Jean Piaget


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Piaget, Jean

(zhäNpyä`jā), 1896–1980, Swiss psychologist, known for his research in developmental psychology. After receiving a degree in zoology from the Univ. of Neuchâtel (1918), Piaget's interests shifted to psychology. He studied under C. G. JungJung, Carl Gustav
, 1875–1961, Swiss psychiatrist, founder of analytical psychology. The son of a country pastor, he studied at Basel (1895–1900) and Zürich (M.D., 1902).
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 and Eugen BleulerBleuler, Eugen
, 1857–1939, Swiss psychiatrist. He taught (1898–1927) at the Univ. of Zürich, serving concurrently as director of Zürich's Burghölzi Asylum.
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 in Zürich, and then in Paris at the Sorbonne. There, he worked with Alfred BinetBinet, Alfred
, 1857–1911, French psychologist. From 1894 he was director of the psychology laboratory at the Sorbonne. He is known for his research and innovation in testing human intelligence.
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 in the administration of intelligence tests to children. In reviewing the tests, Piaget became interested in the types of mistakes children of various ages were likely to make. After returning to Switzerland in 1921, Piaget began to study intensively the reasoning processes of children at various ages. In 1929, he became professor of child psychology at the Univ. of Geneva, where he remained until his death, also serving as professor of psychology at the Univ. of Lausanne (1937–54). Piaget theorized that cognitive development proceeds in four genetically determined stages that always follow the same sequential order. Although best known for his groundbreaking work in developmental psychology, Piaget wrote on a number of other topics as well. Influenced by the French anthropologist Claude Lévi-StraussLévi-Strauss, Claude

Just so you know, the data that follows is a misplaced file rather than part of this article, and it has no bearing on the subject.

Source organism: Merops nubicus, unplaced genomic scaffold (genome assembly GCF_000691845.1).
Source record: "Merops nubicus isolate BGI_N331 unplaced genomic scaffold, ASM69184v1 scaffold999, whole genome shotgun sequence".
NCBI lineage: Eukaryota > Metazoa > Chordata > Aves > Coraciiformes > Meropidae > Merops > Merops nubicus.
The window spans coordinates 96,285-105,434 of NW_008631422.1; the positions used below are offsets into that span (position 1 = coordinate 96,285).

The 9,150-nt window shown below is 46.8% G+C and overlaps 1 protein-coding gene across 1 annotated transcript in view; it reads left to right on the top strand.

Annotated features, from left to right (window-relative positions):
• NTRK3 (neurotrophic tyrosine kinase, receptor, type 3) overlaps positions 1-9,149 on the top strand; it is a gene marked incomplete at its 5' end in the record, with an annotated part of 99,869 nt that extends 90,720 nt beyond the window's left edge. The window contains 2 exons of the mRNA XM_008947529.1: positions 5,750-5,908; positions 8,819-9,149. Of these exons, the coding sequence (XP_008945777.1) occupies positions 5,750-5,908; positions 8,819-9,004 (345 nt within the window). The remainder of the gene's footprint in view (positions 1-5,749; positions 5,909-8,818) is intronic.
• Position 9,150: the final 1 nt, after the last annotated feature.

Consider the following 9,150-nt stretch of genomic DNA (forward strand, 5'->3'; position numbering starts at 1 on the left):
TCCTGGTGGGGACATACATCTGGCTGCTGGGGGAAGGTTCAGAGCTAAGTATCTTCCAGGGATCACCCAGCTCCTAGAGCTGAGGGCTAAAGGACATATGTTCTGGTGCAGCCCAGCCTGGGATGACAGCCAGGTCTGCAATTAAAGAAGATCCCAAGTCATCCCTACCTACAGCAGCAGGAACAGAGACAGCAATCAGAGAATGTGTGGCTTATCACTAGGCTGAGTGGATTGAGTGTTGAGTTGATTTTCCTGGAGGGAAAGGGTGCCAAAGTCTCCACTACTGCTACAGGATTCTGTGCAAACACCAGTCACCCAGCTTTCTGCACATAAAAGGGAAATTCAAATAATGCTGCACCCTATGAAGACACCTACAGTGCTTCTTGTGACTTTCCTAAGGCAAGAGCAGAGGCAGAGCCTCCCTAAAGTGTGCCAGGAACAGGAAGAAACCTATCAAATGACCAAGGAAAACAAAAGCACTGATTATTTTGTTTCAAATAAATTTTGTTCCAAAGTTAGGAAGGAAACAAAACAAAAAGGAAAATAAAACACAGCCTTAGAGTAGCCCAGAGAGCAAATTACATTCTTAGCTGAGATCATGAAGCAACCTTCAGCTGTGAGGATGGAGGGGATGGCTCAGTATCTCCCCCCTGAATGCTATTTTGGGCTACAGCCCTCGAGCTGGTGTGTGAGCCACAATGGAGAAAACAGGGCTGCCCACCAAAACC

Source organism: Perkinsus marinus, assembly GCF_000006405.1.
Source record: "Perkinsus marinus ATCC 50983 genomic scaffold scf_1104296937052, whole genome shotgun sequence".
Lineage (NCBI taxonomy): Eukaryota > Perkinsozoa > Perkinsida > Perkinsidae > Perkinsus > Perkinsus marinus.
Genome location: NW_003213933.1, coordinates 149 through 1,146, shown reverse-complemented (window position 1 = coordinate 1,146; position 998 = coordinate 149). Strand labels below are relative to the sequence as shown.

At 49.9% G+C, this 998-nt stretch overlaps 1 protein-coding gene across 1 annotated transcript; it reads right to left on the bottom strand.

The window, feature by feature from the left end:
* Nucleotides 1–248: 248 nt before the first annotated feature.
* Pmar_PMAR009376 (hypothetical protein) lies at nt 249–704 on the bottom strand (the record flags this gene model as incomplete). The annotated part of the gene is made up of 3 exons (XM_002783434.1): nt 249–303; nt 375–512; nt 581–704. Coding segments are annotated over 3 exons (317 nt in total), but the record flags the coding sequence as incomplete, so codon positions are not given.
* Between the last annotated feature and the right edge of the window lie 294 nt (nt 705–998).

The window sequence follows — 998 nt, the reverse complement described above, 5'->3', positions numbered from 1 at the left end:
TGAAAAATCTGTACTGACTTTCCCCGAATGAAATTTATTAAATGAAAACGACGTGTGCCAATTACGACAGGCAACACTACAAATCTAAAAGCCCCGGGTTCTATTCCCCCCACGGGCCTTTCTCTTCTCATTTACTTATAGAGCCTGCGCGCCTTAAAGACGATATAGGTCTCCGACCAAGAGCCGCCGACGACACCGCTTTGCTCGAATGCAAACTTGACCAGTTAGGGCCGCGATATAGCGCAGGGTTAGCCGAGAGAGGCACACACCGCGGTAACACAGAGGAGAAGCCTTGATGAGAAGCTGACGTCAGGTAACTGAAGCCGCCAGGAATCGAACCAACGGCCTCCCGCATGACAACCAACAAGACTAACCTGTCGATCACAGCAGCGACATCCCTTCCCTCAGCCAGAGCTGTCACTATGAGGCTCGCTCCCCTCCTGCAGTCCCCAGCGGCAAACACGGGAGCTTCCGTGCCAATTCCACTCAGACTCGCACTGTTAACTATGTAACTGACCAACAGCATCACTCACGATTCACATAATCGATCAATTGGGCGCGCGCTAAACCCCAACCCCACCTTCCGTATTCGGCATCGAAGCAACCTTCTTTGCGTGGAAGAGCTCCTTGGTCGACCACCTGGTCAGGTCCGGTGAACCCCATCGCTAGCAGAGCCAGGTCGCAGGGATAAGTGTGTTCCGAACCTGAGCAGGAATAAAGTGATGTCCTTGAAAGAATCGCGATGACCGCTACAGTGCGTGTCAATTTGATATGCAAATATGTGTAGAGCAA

, 1908–2009, French anthropologist, b. Brussels, Belgium, Ph.D Univ. of Paris, 1948. He carried out research in Brazil from 1935 to 1939.
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, Piaget's Structuralism (1970) focused on the applications of dialectics and structuralism in the behavioral sciences. He also attempted a synthesis of physics, biology, psychology, and epistemology, published as Biology and Knowledge (1971). A prolific writer, Piaget's writings also include The Child's Conception of the World (tr. 1929), The Moral Judgment of the Child (tr. 1932), The Language and Thought of the Child (tr. of 3d ed. 1962), Genetic Epistemology (tr. 1970), and The Development of Thought (tr. 1977).

Bibliography

See studies by H. Gardner (1973, repr. 1981), G. Butterworth (1982), S. Sugarman (1987), and M. Chapman (1988).

Piaget, Jean

 

Born Aug. 9, 1896 in Neuchâtel. Swiss psychologist, founder of genetic epistemology and of an operational concept of the intellect.

Piaget studied at the universities of Neuchâtel, Zürich, and Paris and was a professor at the universities of Neuchâtel (1926–29), Geneva (from 1929), and Lausanne (1937-54). In 1955 he founded the International Center of Genetic Epistemology in Paris. Since 1929 he has been the director of the J.-J. Rousseau Institute in Geneva.

In his early works (1921-25), Piaget regarded the analysis of children’s speech as the key to understanding children’s thought (The Language and Thought of the Child; Russian translation, 1932). He considered the processes of socialization to be leading factors in intellectual development. Later, Piaget asserted that the source of the formation and development of children’s thought lies in their activities with things. He believes that research on the systems of operation of the intellect, which are simultaneously logical, psychological, and social, is fundamental to the problem of the relationship between social activity and the psychological development of the individual.